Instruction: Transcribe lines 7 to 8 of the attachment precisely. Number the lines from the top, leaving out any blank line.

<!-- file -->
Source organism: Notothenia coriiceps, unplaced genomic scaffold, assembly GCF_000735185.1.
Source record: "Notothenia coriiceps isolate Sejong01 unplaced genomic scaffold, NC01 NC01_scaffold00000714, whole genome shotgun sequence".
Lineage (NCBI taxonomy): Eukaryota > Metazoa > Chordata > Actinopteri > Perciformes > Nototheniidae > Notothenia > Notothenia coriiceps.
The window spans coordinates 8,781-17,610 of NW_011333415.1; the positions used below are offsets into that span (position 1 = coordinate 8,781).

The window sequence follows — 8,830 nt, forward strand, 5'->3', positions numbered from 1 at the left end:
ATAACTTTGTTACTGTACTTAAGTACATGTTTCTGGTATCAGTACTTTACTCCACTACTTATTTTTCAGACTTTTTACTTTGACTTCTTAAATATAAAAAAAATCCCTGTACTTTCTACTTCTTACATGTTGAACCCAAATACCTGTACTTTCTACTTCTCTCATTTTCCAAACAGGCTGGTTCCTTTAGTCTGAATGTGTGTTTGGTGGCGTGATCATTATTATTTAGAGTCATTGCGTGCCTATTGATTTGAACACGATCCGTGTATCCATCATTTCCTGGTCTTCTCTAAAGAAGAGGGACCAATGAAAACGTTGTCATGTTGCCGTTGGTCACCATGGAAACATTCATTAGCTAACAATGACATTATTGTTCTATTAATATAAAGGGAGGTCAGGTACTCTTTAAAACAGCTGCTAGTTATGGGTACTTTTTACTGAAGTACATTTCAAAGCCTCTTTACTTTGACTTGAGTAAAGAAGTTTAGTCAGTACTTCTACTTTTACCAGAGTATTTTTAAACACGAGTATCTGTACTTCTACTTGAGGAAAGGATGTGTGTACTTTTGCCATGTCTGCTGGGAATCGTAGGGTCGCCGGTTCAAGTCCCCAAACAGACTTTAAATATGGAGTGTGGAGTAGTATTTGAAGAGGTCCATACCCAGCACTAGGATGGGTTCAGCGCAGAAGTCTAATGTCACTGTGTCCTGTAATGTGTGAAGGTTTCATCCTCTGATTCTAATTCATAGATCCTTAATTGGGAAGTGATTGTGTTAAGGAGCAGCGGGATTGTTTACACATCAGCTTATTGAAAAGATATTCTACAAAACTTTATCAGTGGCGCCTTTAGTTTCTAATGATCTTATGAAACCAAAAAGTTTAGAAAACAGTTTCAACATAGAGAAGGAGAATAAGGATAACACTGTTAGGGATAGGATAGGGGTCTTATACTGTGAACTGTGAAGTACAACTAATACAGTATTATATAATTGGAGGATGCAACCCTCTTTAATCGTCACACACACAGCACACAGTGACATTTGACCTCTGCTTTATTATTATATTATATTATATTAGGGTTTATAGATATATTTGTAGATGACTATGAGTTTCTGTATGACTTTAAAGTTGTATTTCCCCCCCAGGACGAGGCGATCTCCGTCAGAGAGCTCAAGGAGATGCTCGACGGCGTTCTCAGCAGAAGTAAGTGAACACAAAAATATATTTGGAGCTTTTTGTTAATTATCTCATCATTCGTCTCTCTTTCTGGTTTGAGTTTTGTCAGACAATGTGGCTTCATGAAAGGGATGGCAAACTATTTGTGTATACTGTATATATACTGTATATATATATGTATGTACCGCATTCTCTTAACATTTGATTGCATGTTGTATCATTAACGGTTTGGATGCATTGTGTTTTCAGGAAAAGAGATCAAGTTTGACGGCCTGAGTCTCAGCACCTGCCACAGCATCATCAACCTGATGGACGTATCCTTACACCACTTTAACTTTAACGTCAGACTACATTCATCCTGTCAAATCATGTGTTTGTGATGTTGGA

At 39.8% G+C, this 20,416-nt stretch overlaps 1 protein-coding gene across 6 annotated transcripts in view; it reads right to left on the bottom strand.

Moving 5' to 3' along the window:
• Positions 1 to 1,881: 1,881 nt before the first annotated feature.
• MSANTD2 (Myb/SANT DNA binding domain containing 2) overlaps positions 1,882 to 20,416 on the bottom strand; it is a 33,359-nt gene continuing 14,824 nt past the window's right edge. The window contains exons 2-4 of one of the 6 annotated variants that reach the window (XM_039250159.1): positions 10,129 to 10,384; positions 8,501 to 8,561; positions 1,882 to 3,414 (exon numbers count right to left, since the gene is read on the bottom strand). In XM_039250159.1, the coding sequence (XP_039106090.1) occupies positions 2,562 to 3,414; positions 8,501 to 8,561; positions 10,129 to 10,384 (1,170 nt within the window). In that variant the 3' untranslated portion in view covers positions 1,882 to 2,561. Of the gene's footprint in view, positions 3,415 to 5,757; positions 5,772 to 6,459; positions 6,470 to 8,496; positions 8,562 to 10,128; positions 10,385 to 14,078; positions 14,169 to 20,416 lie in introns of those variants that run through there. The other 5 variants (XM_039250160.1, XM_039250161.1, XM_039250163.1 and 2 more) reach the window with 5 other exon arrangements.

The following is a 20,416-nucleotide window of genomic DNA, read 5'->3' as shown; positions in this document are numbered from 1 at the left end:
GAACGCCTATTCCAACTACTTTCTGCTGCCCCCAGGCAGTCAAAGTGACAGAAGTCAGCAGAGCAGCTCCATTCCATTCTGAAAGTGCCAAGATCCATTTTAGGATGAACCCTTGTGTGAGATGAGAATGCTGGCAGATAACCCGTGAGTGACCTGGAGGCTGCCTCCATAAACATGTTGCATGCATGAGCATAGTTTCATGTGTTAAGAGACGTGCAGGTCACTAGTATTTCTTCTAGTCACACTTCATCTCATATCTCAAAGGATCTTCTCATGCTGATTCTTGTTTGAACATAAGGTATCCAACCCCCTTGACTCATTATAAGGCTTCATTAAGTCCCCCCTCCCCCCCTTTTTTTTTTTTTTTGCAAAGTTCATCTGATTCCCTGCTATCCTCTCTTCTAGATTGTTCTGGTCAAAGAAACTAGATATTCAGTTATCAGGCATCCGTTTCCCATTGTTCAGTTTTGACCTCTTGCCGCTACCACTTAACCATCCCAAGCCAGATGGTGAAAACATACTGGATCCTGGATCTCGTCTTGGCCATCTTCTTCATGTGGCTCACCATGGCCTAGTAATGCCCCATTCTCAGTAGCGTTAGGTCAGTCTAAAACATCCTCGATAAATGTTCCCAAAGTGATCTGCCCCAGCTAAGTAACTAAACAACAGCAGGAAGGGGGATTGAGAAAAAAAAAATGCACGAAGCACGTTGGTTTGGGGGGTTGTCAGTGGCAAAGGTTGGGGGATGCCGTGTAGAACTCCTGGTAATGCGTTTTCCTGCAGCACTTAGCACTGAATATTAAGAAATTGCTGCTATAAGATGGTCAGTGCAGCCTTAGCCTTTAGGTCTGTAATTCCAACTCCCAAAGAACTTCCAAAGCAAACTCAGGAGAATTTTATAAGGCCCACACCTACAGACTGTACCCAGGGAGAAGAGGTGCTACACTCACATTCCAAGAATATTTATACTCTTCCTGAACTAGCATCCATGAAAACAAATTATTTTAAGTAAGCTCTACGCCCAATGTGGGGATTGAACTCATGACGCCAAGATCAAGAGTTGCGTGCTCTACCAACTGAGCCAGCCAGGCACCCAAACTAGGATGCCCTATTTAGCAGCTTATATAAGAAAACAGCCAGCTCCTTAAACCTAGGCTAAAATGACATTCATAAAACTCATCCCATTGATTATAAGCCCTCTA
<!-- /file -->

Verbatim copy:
At 39.8% G+C, this 20,416-nt stretch overlaps 1 protein-coding gene across 6 annotated transcripts in view; it reads right to left on the bottom strand.

Moving 5' to 3' along the window: